Paul, now a young man, spends a great deal of time with Miriam Leiver, a religious girl who lives on a nearby farm. Their Platonic relationship is intense and romantic but never developed. Mrs. Morel bitterly dislikes Miriam, feeling she is trying to take her son away from her. Paul grows attracted to Clara Dawes, an older woman separated from her husband. Mrs. Morel develops a tumor and, after a long struggle, dies. Paul feels lost, unable to paint any more. Miriam makes a last appeal to him for romance, but he rejects her. He feels suicidal one night, but changes his mind and resolves not to "give into the darkness."
Paul is the protagonist of the novel, and we follow his life from infancy to his early twenties. He is sensitive, temperamental, artistic (a painter), and unceasingly devoted to his mother. They are inseparable; he confides everything in her, works and paints to please her, and nurses her as she dies.
Mrs. Morel is unhappily married to Walter Morel, and she redirects her attention to her children, her only passion in life. She is first obsessed with William, but his death leaves her empty and redirects her energies towards Paul. She bitterly disapproves of all the women these two sons encounter, masking her jealousy with other excuses. A natural intellectual, she also feels society has limited her opportunities as a woman, another reason she lives through Paul.
Miriam is a religious girl who lives on a farm near the Morels, and she is Paul's first love. However, their relationship takes ages to move beyond the Platonic and into the romantic. She loves Paul deeply, but he never wants to marry her and "belong" to her, in his words. Rather, he sees her more as a sacrificial, spiritual soul mate .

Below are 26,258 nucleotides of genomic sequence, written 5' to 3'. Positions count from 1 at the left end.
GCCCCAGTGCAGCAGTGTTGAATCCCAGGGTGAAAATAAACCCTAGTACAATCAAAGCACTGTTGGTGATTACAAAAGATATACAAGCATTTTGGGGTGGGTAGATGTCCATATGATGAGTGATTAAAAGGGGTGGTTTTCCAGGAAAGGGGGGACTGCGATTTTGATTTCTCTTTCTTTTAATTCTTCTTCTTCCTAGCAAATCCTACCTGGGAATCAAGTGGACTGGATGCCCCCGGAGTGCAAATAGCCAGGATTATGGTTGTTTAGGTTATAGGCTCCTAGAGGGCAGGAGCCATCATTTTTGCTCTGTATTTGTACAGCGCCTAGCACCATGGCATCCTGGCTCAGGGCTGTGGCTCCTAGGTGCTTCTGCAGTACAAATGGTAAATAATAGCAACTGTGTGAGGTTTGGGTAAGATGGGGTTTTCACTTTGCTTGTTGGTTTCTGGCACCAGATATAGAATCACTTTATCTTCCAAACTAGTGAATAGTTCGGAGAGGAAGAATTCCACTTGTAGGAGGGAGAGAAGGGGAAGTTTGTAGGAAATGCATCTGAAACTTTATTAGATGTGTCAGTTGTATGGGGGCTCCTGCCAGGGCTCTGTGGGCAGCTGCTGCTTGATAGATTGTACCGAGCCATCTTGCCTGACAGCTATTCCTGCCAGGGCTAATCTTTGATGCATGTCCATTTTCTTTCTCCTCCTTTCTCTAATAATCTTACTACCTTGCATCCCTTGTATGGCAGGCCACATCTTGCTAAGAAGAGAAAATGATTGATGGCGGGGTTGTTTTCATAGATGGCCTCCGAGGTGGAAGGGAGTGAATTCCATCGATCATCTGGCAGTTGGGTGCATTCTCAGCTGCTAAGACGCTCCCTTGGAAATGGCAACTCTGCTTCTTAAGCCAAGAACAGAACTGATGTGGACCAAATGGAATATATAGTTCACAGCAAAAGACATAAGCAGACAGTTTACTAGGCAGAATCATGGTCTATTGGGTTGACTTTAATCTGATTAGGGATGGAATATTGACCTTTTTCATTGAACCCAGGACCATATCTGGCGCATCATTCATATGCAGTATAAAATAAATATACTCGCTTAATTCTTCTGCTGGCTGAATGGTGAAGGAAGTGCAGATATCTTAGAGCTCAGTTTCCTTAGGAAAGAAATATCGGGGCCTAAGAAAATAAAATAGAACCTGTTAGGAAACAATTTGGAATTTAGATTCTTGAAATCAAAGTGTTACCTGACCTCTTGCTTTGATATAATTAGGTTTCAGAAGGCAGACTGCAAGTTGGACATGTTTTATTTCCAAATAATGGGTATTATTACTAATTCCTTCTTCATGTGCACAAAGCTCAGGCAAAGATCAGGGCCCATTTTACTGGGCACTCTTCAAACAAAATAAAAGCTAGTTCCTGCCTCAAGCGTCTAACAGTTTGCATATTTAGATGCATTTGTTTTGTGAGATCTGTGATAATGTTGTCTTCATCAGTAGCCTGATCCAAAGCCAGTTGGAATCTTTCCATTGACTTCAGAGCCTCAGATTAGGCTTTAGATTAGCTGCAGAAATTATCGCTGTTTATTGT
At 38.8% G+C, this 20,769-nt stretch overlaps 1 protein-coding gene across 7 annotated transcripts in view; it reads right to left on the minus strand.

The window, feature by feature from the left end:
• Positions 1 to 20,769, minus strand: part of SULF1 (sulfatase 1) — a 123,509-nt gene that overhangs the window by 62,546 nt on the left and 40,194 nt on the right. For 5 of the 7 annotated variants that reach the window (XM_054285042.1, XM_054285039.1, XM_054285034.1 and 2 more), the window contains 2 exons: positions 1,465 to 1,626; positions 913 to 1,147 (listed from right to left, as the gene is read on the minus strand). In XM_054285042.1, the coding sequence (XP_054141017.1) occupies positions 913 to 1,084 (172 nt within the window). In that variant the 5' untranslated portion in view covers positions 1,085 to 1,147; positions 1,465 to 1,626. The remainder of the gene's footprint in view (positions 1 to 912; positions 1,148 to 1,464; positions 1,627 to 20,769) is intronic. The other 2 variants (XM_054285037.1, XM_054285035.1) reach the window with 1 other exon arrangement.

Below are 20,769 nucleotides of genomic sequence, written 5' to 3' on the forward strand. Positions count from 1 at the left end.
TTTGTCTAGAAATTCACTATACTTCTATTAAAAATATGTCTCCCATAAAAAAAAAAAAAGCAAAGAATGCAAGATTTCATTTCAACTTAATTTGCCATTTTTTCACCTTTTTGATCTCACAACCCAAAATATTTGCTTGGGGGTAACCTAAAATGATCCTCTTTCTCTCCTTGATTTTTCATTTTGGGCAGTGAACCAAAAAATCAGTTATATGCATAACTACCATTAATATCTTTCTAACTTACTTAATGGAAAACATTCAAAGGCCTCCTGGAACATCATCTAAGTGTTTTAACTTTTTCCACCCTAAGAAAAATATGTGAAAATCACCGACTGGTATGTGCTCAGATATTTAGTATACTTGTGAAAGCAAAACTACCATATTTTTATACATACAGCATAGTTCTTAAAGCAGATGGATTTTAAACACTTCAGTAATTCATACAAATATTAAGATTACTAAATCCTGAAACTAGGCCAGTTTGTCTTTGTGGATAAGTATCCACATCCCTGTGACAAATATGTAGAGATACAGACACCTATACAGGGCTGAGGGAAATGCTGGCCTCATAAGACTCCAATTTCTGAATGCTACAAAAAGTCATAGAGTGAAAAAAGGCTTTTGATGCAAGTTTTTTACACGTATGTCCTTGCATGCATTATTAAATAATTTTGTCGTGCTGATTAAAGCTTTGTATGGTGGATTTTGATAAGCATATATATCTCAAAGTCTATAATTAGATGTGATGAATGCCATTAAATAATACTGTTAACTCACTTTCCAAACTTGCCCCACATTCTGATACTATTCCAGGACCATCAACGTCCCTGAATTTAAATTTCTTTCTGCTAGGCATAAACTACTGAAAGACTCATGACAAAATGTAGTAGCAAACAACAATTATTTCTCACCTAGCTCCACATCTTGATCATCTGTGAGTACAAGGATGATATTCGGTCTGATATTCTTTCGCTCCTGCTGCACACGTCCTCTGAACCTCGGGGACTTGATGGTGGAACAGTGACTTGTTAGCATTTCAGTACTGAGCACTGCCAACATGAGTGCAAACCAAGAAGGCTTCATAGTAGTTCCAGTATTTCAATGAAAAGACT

Clara is an older women estranged from her husband, Baxter Dawes. Unlike the intellectual Miriam, Clara seems to represent the body. Her sensuality attracts Paul, as does her elusiveness and mysteriousness.
Morel, the coal-mining head of the family, was once a humorous, lively man, but over time he has become a cruel, selfish alcoholic. His family, especially Mrs. Morel, despises him, and Paul frequently entertains fantasies of his father's dying.
William, Mrs. Morel's "knight," is her favorite son. But when he moves away, she disapproves of his new lifestyle and new girlfriends, especially Lily. His death plunges Mrs. Morel into grief.
SYMBOLISM, IMAGERY ALLEGORY
THE PIT MINES
NARRATOR`S POINT OF VIEW (omniscient third person narrator-said and unsaid)
AN OPEN ENDING ?